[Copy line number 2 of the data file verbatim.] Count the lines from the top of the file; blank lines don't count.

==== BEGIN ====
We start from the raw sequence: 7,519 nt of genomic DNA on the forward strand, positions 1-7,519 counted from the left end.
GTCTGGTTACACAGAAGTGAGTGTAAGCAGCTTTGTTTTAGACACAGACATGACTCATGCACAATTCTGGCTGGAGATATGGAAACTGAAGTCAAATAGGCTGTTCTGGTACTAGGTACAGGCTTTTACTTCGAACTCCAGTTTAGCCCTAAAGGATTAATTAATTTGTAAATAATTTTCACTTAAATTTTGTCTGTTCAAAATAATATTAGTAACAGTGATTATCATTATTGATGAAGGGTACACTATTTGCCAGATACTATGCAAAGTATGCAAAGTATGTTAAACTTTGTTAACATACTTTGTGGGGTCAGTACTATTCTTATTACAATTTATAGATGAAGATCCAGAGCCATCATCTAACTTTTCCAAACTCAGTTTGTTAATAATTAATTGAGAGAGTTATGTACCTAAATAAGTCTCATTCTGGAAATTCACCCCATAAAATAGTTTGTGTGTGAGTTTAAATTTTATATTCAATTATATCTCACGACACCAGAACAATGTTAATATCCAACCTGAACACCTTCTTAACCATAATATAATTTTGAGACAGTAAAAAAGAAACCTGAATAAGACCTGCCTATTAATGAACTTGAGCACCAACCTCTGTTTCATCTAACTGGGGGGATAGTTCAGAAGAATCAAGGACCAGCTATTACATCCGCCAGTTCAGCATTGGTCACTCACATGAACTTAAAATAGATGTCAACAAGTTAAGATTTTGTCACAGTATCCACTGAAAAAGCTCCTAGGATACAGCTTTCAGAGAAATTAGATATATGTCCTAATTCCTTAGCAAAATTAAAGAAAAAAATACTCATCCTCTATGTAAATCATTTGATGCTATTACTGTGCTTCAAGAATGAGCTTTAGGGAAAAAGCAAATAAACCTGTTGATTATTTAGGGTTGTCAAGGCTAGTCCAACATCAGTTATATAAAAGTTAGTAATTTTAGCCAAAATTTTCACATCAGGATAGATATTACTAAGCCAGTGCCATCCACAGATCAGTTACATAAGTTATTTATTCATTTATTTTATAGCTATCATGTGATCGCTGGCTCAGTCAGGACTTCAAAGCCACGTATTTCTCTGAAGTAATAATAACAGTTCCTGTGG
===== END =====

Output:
GTCTGGTTACACAGAAGTGAGTGTAAGCAGCTTTGTTTTAGACACAGACATGACTCATGCACAATTCTGGCTGGAGATATGGAAACTGAAGTCAAATAGGCTGTTCTGGTACTAGGTACAGGCTTTTACTTCGAACTCCAGTTTAGCCCTAAAGGATTAATTAATTTGTAAATAATTTTCACTTAAATTTTGTCTGTTCAAAATAATATTAGTAACAGTGATTATCATTATTGATGAAGGGTACACTATTTGCCAGATACTATGCAAAGTATGCAAAGTATGTTAAACTTTGTTAACATACTTTGTGGGGTCAGTACTATTCTTATTACAATTTATAGATGAAGATCCAGAGCCATCATCTAACTTTTCCAAACTCAGTTTGTTAATAATTAATTGAGAGAGTTATGTACCTAAATAAGTCTCATTCTGGAAATTCACCCCATAAAATAGTTTGTGTGTGAGTTTAAATTTTATATTCAATTATATCTCACGACACCAGAACAATGTTAATATCCAACCTGAACACCTTCTTAACCATAATATAATTTTGAGACAGTAAAAAAGAAACCTGAATAAGACCTGCCTATTAATGAACTTGAGCACCAACCTCTGTTTCATCTAACTGGGGGGATAGTTCAGAAGAATCAAGGACCAGCTATTACATCCGCCAGTTCAGCATTGGTCACTCACATGAACTTAAAATAGATGTCAACAAGTTAAGATTTTGTCACAGTATCCACTGAAAAAGCTCCTAGGATACAGCTTTCAGAGAAATTAGATATATGTCCTAATTCCTTAGCAAAATTAAAGAAAAAAATACTCATCCTCTATGTAAATCATTTGATGCTATTACTGTGCTTCAAGAATGAGCTTTAGGGAAAAAGCAAATAAACCTGTTGATTATTTAGGGTTGTCAAGGCTAGTCCAACATCAGTTATATAAAAGTTAGTAATTTTAGCCAAAATTTTCACATCAGGATAGATATTACTAAGCCAGTGCCATCCACAGATCAGTTACATAAGTTATTTATTCATTTATTTTATAGCTATCATGTGATCGCTGGCTCAGTCAGGACTTCAAAGCCACGTATTTCTCTGAAGTAATAATAACAGTTCCTGTGG